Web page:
I didn’t plan to stay in Puerto Viejo for long. In fact, I almost skipped Cost Rica altogether because it’s expensive, kinda cliche, and Americanized in a lot of ways (my overnight stop in San Jose looked just like Washington, DC). But I was traveling only by bus and figured I could stay for a day or two in this Caribbean beach town that I’ve heard good things about.
My hostel was located right on the water, above a popular reggae bar. I could easily walk down the staircase of the back terrace, take a few more steps and find my feet in the warm Caribbean water. My first day there, I spent by myself exploring the town and relaxing by the beach. It’s a small town, very lively, colorful, loud, warm. Reggae music is constantly being played out of shops and restaurants. Everywhere you walk, you can see the curving coastline and the sea, its waves speckled with surfers. Up and down streets there are artisans selling jewelry, souvenir trinkets, and hair wraps. There are people on bikes everywhere, as they are used as easy transport around town and up to the surrounding beaches. I bought myself a coconut to drink (yum!) and sat on the beach taking in the beautiful scene and watching folks play frisbee. This was my first experience seeing the Caribbean, and now I finally understand why people talk about the Caribbean like it’s a paradise. It was gorgeous.
The next afternoon I spent biking with my new Chilean friend Marco from Puerto Viejo to Punta Uva, a beach further up the coast that supposedly was one of the most beautiful in Costa Rica. On the way there, we explored some trails in between the road and the coastline – trails that meandered through rainforest jungle scenery. This was my first time seeing anything close to the rainforest, and I was awestruck. It is my natural tendency to love trees and the woods regardless but these were a new kind of woods I’d never encountered. On the way to Punta Uva, we would occasionally stop to check out other forest or beaches along the way.
Here, we propped our bikes against some trees in search of a cool lookout point on a cliff that one of the locals told me about. We only stopped here because I saw a large mass through the forest that looked promising. We explored the trails for a bit, while I kept stopping in awe because of the scenery. I find that I stop in awe frequently while transgressing any woodsy terrain, but just look. It’s so different from what I’m used to. So different and so so majestic.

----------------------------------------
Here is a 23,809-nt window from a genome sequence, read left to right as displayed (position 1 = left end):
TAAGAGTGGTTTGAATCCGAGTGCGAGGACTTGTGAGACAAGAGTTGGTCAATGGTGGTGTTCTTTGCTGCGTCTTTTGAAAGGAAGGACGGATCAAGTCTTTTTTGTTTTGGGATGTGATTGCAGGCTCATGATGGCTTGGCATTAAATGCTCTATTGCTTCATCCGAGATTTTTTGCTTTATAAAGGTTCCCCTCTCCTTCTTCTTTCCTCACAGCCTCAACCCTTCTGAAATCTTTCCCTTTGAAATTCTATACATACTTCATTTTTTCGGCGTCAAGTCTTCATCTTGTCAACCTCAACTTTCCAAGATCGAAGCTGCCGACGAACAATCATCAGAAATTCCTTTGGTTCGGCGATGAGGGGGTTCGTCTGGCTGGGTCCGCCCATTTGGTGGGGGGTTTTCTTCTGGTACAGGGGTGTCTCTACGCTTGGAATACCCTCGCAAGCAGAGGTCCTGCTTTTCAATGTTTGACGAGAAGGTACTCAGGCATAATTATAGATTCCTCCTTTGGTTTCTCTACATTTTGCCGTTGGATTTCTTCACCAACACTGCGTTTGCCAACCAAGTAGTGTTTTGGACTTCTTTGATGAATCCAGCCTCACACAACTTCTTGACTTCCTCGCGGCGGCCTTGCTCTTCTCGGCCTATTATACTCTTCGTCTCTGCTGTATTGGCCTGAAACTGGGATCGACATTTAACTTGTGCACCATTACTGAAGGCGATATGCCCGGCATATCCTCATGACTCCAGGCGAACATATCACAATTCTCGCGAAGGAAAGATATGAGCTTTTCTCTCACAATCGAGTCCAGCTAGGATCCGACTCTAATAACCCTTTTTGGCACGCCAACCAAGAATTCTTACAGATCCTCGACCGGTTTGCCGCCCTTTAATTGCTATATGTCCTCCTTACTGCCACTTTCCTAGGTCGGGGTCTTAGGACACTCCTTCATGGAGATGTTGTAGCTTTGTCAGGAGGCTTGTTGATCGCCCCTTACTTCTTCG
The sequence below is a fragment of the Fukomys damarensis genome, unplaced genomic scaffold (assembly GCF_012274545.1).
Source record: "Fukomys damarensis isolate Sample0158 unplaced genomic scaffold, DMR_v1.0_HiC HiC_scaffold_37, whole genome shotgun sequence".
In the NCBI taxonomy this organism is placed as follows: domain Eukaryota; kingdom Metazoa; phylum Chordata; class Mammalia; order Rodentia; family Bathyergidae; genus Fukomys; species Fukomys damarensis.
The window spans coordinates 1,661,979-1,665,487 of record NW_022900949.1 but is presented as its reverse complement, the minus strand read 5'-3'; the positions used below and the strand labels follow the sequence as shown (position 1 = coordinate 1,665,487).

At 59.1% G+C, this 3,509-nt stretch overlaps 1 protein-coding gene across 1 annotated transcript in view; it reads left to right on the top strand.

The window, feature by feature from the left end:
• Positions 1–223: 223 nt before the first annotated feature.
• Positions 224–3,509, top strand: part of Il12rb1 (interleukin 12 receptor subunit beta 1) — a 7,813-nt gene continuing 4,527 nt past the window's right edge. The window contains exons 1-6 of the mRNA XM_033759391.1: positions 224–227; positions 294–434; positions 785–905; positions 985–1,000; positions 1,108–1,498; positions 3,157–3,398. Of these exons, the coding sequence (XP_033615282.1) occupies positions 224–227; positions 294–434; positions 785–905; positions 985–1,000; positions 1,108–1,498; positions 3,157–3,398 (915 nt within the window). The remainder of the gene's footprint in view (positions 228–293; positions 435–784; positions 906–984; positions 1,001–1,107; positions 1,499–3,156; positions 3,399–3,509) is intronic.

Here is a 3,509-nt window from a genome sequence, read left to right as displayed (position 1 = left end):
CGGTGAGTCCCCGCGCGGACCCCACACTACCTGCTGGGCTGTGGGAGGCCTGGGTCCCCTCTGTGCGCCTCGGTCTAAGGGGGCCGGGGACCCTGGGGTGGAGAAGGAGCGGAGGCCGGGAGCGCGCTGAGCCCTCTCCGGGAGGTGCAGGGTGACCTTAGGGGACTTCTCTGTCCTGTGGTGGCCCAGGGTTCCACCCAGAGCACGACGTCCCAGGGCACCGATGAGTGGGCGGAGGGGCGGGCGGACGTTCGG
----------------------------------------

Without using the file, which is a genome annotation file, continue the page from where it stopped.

We did find the right path up to the lookout point, a hidden gem which gave a glorious view of the sea and the coastline from pretty high up. I was absolutely stunned! It was so gorgeous!
We soaked in the scene for a little while and then continued on our journey. Back down the hill we went and into the forest. Upon retrieving our bikes, my feet suddenly started burning in pain. When I looked down, I realized that I was being attacked by fire ants!! In my haste to relieve my feet from the pain, I was unable to brush off all the ants, so instead I sprinted barefoot screaming through the woods until I hit the water. Ahhhhh. Relief. The ants were gone, the biting stopped. A little shaken, I walked back to the place where our bikes were parked and continued pulling my bike out of the bushes. Again my feet started burning a little. Looking down, there were just a couple so I managed to get them all off. I realized then that our bikes were placed right over a bunch of ant piles and since I only had flip flops on I couldn’t really protect my feet. Marco helped me out retrieving my bike because he had sneakers on.
Catastrophe averted, we rolled our bikes back to the road and continued on our journey. On our next stop, we found the following beach, and then continued again.
About 30-40 minutes after we began our bike trip, we arrived at Punta Uva beach. There we relaxed, took photos, swam a little bit, and played with some really cute beach dogs.
We rode back around 5, returned our rented bikes, then chilled in the hostel for a few hours cooking dinner and relaxing. Sometime in the evening, an attractive couple with dreads and tattoos entered the hostel and began setting up on the back terrace. I didn’t pay too much attention to them, until a few hours later when I went outside on the terrace and saw a girl from the hostel getting tattooed by the dreaded dude. My interest perked up as I wandered closer past pairs of legs to see what she was getting done. It was a feather on the back side of her arm, placed lengthwise up toward her elbow. And it was beautiful. Further intrigued, I stayed to watch the artist do his thing, while studying the photos of his work being displayed on his laptop. His girlfriend, a stunning woman with hoops, a few long dreads, and curly tresses, gave me his photo book of some of his work. I sat admiring his watercolor pieces most especially, as I have for a long time desired a watercolor tattoo piece, especially for my grey-scale hummingbird piece on my arm. When talking to his girlfriend, I learned that they are from Argentina traveling together through South and Central America while he tattoos on the road. I ask her for his price, tell her that I’ve been wanting to watercolor my hummingbird piece forever (which I originally received while studying abroad in Chile with two friends). Mostly I emphasize that I don’t have the time (I was leaving the next morning) or the money for the tattoo. But I stayed to admire his work and dreamed about getting one.